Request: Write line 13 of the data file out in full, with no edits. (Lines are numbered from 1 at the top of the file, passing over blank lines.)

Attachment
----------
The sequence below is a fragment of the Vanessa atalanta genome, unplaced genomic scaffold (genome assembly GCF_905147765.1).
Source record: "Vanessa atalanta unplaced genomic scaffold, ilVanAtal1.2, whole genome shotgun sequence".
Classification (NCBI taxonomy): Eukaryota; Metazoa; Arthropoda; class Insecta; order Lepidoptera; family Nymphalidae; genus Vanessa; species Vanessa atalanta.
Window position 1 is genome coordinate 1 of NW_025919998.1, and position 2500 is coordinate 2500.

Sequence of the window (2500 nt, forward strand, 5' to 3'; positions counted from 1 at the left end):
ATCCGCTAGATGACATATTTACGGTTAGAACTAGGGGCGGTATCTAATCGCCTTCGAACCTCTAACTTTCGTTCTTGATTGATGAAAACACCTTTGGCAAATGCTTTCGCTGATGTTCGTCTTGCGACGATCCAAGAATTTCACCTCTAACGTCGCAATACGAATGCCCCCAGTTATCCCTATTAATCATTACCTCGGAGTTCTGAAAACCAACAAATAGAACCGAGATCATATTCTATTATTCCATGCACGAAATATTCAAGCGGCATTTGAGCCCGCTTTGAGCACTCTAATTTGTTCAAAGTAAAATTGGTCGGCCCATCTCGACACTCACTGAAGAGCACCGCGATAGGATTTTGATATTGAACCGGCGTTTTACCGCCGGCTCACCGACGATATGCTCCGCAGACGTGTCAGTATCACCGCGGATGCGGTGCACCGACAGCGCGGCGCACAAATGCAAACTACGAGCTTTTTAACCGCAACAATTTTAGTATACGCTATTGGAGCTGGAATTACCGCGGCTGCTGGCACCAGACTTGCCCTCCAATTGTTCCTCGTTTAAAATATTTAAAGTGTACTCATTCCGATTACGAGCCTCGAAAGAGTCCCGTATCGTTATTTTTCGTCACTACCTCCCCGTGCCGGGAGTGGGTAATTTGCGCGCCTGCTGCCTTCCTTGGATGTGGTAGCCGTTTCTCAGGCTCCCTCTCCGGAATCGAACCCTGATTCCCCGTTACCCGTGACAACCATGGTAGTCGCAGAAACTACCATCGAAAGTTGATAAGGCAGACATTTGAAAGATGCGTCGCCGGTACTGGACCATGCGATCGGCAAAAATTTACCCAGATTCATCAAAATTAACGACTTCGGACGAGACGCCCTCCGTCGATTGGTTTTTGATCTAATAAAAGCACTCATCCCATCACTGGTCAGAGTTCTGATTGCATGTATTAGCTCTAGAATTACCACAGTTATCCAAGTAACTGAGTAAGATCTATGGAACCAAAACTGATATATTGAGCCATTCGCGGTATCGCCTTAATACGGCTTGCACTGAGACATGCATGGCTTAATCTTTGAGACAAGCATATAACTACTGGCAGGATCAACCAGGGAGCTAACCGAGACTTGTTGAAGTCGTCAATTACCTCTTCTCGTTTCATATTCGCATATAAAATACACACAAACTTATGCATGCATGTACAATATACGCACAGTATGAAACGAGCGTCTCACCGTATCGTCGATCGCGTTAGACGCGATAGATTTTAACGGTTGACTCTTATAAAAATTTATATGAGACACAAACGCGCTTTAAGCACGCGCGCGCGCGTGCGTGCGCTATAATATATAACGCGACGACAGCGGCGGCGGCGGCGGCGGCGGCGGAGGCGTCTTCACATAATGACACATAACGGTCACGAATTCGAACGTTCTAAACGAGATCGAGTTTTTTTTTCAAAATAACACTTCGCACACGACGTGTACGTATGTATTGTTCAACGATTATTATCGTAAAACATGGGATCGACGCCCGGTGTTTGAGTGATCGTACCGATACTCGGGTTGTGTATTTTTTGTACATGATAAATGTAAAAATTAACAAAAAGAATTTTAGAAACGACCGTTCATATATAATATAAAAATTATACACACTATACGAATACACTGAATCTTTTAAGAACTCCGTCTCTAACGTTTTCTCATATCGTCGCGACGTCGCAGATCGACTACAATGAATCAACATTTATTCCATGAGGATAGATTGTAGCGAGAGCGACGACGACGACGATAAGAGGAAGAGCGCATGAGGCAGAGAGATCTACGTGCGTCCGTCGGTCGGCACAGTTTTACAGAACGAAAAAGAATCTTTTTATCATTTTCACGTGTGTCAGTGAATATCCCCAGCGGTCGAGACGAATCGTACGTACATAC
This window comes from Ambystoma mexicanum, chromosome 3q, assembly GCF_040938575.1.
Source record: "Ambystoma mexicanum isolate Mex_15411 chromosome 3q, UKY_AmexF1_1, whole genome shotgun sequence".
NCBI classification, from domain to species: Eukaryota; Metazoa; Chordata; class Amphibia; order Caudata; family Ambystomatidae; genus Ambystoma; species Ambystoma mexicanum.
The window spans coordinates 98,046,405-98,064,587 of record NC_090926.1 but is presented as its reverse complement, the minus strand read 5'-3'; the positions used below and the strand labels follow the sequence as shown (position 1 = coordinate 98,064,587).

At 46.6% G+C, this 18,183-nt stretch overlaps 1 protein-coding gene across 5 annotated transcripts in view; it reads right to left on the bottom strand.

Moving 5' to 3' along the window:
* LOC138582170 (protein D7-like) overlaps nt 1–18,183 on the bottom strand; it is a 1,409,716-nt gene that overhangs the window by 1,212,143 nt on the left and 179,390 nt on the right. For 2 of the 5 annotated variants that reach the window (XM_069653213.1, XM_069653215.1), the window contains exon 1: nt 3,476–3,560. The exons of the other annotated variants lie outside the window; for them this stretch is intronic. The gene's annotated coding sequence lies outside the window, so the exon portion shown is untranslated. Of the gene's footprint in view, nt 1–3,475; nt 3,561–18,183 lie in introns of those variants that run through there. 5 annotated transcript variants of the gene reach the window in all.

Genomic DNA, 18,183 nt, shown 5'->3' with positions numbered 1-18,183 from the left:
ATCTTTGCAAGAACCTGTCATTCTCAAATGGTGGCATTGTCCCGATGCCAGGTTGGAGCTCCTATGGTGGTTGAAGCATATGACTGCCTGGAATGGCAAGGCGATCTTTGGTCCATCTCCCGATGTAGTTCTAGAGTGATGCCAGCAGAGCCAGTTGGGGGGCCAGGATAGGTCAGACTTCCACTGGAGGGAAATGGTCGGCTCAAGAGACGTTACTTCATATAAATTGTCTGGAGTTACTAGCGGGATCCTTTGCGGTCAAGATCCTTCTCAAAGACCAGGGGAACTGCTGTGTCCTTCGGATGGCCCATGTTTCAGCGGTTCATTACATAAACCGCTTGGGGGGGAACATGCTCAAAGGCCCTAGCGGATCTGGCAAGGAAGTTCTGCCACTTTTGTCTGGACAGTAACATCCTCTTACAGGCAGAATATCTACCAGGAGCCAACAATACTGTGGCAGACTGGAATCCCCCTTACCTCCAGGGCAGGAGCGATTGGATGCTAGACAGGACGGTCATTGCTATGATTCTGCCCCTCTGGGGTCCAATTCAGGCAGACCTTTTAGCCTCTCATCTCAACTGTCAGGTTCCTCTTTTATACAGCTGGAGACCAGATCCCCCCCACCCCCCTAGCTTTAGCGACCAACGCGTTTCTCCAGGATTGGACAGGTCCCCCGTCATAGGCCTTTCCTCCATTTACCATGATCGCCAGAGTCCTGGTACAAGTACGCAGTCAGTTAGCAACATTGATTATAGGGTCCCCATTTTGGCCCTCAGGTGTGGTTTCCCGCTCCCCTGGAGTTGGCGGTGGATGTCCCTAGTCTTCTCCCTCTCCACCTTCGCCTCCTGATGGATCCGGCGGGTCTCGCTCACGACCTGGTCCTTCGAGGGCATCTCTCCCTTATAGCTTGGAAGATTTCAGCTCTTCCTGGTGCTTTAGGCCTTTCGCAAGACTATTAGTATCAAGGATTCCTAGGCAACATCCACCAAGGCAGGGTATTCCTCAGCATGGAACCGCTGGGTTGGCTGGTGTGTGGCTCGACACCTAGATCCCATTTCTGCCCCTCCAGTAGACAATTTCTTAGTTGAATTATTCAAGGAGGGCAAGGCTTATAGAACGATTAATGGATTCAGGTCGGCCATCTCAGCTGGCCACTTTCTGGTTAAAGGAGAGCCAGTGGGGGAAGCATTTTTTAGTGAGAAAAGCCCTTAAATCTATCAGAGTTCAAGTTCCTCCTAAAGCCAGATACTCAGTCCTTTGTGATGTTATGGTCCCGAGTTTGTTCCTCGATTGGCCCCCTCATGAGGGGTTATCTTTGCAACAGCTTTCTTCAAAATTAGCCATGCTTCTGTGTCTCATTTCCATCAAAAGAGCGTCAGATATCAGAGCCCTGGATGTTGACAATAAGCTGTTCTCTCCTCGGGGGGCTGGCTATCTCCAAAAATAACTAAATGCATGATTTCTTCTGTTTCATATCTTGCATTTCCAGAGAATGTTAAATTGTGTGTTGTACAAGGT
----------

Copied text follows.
* LOC138582170 (protein D7-like) overlaps nt 1–18,183 on the bottom strand; it is a 1,409,716-nt gene that overhangs the window by 1,212,143 nt on the left and 179,390 nt on the right. For 2 of the 5 annotated variants that reach the window (XM_069653213.1, XM_069653215.1), the window contains exon 1: nt 3,476–3,560. The exons of the other annotated variants lie outside the window; for them this stretch is intronic. The gene's annotated coding sequence lies outside the window, so the exon portion shown is untranslated. Of the gene's footprint in view, nt 1–3,475; nt 3,561–18,183 lie in introns of those variants that run through there. 5 annotated transcript variants of the gene reach the window in all.